State officials at the Michigan Department of Environment, Great Lakes and Energy (EGLE) heard its first of two public hearings Tuesday afternoon on a permit request for Enbridge allowing the Canadian oil company to discharge a significant amount of wastewater into Lake Michigan as part of its Line 5 tunnel project.

The meeting ran for more than two hours. EGLE said there were upward of 100 attendees logged onto the virtual meeting at once, and more than 30 participants voiced their public comments on the Zoom call.

The National Pollutant Discharge Elimination System (NPDES) permit process has been in place in Michigan since the 1970s in order to impose regulations that control discharge of pollutants into surface waters.

Enbridge’s NPDES permit, if granted, would allow the company to discharge up to 5 million gallons per day of various groundwater seepages, wastewater, chemical slurries and other liquids into Lake Michigan during the tunnel’s construction. The plan is to encase a new Line 5 pipeline in an underground concrete tunnel before decommissioning the aging twin pipelines that currently run under the Straits of Mackinac.

The company has argued that the tunnel is the best option to protect the Great Lakes from an accidental Line 5 oil spill, and worth the increased loading of pollutants into the surface water.

Geologists condemn Line 5 tunnel plan: ‘Permitting the project at this time would be a mistake’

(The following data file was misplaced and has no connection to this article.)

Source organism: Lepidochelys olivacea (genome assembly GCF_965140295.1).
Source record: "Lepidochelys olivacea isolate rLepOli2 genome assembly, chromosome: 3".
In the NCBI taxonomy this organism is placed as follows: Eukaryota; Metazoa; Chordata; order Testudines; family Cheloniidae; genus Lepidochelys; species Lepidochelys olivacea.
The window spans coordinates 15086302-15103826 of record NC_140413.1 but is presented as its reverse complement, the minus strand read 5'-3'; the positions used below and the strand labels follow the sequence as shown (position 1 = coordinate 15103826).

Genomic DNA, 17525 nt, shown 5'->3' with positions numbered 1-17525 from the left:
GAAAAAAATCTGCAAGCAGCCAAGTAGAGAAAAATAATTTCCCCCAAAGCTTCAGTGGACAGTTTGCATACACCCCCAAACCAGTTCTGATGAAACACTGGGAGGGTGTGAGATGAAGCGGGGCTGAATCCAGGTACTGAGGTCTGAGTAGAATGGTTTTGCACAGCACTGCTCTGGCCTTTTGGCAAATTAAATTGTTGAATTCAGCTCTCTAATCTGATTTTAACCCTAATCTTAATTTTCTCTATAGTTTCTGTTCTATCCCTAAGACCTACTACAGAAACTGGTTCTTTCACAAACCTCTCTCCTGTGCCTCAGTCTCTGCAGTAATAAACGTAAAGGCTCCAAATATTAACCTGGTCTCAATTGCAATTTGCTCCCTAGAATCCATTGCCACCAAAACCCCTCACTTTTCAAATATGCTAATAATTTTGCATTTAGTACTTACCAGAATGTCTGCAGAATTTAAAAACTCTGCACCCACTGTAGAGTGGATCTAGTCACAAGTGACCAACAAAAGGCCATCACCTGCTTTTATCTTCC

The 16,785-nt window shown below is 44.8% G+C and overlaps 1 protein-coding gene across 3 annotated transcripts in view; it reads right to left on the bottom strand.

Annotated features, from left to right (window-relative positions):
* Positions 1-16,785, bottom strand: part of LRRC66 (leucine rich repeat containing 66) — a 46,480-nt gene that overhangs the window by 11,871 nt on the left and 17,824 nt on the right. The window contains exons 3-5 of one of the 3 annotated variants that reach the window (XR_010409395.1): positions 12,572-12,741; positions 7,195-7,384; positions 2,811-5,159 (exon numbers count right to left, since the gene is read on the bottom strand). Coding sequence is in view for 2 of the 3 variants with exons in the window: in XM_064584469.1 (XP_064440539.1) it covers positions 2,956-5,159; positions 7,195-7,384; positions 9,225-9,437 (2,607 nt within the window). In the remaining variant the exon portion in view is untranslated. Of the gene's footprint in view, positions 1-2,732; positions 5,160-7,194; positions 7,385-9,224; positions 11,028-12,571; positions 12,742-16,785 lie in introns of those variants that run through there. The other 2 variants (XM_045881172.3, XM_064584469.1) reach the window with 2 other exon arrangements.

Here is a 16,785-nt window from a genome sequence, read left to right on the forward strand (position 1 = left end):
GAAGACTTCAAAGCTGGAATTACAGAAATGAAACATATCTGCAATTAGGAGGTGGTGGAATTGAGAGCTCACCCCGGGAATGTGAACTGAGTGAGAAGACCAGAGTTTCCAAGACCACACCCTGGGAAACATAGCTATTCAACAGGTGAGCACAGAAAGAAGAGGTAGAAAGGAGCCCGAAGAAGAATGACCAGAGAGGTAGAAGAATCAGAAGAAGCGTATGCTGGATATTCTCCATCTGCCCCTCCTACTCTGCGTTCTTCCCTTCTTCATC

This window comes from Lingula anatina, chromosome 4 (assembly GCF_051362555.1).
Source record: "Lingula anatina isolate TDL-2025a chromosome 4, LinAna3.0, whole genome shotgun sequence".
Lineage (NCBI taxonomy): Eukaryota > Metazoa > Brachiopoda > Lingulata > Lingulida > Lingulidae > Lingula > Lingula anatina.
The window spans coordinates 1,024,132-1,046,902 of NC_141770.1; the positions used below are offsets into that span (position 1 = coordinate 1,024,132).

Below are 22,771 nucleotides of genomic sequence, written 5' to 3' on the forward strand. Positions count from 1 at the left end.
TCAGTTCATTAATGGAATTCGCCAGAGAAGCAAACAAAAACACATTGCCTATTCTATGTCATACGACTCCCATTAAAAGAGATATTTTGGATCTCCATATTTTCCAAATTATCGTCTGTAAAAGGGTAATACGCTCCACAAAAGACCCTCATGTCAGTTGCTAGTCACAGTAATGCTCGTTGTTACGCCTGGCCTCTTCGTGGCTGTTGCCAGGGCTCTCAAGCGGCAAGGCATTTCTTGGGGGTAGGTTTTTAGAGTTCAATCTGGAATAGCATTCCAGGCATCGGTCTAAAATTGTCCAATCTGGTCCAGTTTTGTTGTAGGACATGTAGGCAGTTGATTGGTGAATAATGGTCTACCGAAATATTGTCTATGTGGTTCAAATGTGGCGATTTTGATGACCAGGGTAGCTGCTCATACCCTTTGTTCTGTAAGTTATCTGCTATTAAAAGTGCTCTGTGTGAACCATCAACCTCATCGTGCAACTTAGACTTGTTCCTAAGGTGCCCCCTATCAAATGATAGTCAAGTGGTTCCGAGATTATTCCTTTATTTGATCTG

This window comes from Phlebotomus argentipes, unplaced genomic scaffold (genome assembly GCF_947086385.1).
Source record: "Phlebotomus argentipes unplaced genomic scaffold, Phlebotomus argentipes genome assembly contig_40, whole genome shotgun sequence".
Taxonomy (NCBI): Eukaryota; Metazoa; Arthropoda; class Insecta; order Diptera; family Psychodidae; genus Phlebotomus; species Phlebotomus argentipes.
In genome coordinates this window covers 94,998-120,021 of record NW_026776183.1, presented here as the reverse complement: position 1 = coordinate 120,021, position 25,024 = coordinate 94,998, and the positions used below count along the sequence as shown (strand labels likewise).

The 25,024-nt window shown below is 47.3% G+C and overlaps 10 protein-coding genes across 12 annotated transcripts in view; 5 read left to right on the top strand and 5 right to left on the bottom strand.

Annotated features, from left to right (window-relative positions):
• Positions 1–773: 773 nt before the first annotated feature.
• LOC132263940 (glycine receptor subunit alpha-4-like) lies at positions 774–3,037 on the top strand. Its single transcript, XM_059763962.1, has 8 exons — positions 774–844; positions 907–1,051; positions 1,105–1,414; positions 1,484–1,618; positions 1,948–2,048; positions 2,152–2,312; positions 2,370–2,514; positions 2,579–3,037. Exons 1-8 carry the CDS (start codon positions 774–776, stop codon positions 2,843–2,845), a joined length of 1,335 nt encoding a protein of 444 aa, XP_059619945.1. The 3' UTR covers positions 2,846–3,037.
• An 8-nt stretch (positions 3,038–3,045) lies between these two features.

The majority of attendees at Tuesday’s hearing urged EGLE to deny the NPDES permit requests. Participants ranged from longtime residents with homes close to the Straits to tribal representatives defending their treaty rights, environmentalists and young activists.

“Enbridge looks forward to the process established by the Michigan Department of Environment Great Lakes and Energy (EGLE),” Enbridge spokesperson Ryan Duffy said in an email Tuesday. “This public hearing shows the process for approving our application is moving forward in a timely manner.

“We believe a diversity of viewpoints and perspectives make this process better, and we welcome the wide-ranging public input that is part of the hearings.”

Many speakers asking EGLE to withhold the NPDES permit also raised concerns flagged Monday by two longtime geologists at a virtual press conference, including possibilities like sinkholes, methane explosions and other dangerous conditions for construction workers.

Line 5 map | Laina G. Stebbins graphic

“You’re playing Russian roulette with the largest resource of freshwater in North America,” said Ann Arbor resident Monica Knowles.

Some Kalamazoo-area residents cited the disastrous Line 6B rupture in 2010 as an example of Enbridge’s untrustworthiness. That oil spill into a tributary of the Kalamazoo River remains the third-largest inland oil spill in American history.

The largest and second-largest inland oil spills, both in Minnesota, also came from Enbridge pipelines.